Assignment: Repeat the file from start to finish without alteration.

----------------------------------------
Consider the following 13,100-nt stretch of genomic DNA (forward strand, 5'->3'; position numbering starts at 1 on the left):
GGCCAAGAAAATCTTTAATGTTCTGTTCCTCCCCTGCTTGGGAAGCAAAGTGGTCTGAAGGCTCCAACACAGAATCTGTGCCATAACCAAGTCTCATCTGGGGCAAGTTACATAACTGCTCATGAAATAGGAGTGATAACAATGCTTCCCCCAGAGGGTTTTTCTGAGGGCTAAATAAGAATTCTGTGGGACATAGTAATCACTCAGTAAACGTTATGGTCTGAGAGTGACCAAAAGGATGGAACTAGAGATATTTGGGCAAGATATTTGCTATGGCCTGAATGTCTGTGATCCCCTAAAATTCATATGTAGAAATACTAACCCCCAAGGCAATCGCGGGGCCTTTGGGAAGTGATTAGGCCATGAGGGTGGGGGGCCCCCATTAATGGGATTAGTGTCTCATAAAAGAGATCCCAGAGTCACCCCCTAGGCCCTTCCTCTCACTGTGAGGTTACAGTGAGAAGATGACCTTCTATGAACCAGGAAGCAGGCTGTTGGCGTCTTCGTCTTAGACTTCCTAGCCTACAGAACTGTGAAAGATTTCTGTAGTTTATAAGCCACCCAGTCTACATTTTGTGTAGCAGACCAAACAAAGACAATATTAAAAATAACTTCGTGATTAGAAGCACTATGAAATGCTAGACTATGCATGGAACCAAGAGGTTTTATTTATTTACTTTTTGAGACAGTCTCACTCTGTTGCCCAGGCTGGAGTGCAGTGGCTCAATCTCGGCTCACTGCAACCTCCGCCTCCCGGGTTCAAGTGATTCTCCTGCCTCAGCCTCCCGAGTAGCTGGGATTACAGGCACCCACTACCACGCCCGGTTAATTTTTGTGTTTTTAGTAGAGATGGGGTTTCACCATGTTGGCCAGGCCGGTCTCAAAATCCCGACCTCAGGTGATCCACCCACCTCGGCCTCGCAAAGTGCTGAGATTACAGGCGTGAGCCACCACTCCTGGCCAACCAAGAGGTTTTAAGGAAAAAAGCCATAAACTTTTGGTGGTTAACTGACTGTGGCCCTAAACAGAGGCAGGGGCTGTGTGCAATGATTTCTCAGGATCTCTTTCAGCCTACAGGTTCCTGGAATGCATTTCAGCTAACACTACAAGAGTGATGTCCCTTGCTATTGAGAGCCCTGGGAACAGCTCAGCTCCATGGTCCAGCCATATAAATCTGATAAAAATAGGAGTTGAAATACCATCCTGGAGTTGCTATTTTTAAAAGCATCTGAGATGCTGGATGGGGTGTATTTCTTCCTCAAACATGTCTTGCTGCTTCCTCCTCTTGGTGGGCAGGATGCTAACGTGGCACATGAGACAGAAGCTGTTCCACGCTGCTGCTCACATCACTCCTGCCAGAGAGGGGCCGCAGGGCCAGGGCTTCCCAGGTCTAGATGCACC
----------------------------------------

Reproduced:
Consider the following 13,100-nt stretch of genomic DNA (forward strand, 5'->3'; position numbering starts at 1 on the left):
GGCCAAGAAAATCTTTAATGTTCTGTTCCTCCCCTGCTTGGGAAGCAAAGTGGTCTGAAGGCTCCAACACAGAATCTGTGCCATAACCAAGTCTCATCTGGGGCAAGTTACATAACTGCTCATGAAATAGGAGTGATAACAATGCTTCCCCCAGAGGGTTTTTCTGAGGGCTAAATAAGAATTCTGTGGGACATAGTAATCACTCAGTAAACGTTATGGTCTGAGAGTGACCAAAAGGATGGAACTAGAGATATTTGGGCAAGATATTTGCTATGGCCTGAATGTCTGTGATCCCCTAAAATTCATATGTAGAAATACTAACCCCCAAGGCAATCGCGGGGCCTTTGGGAAGTGATTAGGCCATGAGGGTGGGGGGCCCCCATTAATGGGATTAGTGTCTCATAAAAGAGATCCCAGAGTCACCCCCTAGGCCCTTCCTCTCACTGTGAGGTTACAGTGAGAAGATGACCTTCTATGAACCAGGAAGCAGGCTGTTGGCGTCTTCGTCTTAGACTTCCTAGCCTACAGAACTGTGAAAGATTTCTGTAGTTTATAAGCCACCCAGTCTACATTTTGTGTAGCAGACCAAACAAAGACAATATTAAAAATAACTTCGTGATTAGAAGCACTATGAAATGCTAGACTATGCATGGAACCAAGAGGTTTTATTTATTTACTTTTTGAGACAGTCTCACTCTGTTGCCCAGGCTGGAGTGCAGTGGCTCAATCTCGGCTCACTGCAACCTCCGCCTCCCGGGTTCAAGTGATTCTCCTGCCTCAGCCTCCCGAGTAGCTGGGATTACAGGCACCCACTACCACGCCCGGTTAATTTTTGTGTTTTTAGTAGAGATGGGGTTTCACCATGTTGGCCAGGCCGGTCTCAAAATCCCGACCTCAGGTGATCCACCCACCTCGGCCTCGCAAAGTGCTGAGATTACAGGCGTGAGCCACCACTCCTGGCCAACCAAGAGGTTTTAAGGAAAAAAGCCATAAACTTTTGGTGGTTAACTGACTGTGGCCCTAAACAGAGGCAGGGGCTGTGTGCAATGATTTCTCAGGATCTCTTTCAGCCTACAGGTTCCTGGAATGCATTTCAGCTAACACTACAAGAGTGATGTCCCTTGCTATTGAGAGCCCTGGGAACAGCTCAGCTCCATGGTCCAGCCATATAAATCTGATAAAAATAGGAGTTGAAATACCATCCTGGAGTTGCTATTTTTAAAAGCATCTGAGATGCTGGATGGGGTGTATTTCTTCCTCAAACATGTCTTGCTGCTTCCTCCTCTTGGTGGGCAGGATGCTAACGTGGCACATGAGACAGAAGCTGTTCCACGCTGCTGCTCACATCACTCCTGCCAGAGAGGGGCCGCAGGGCCAGGGCTTCCCAGGTCTAGATGCACC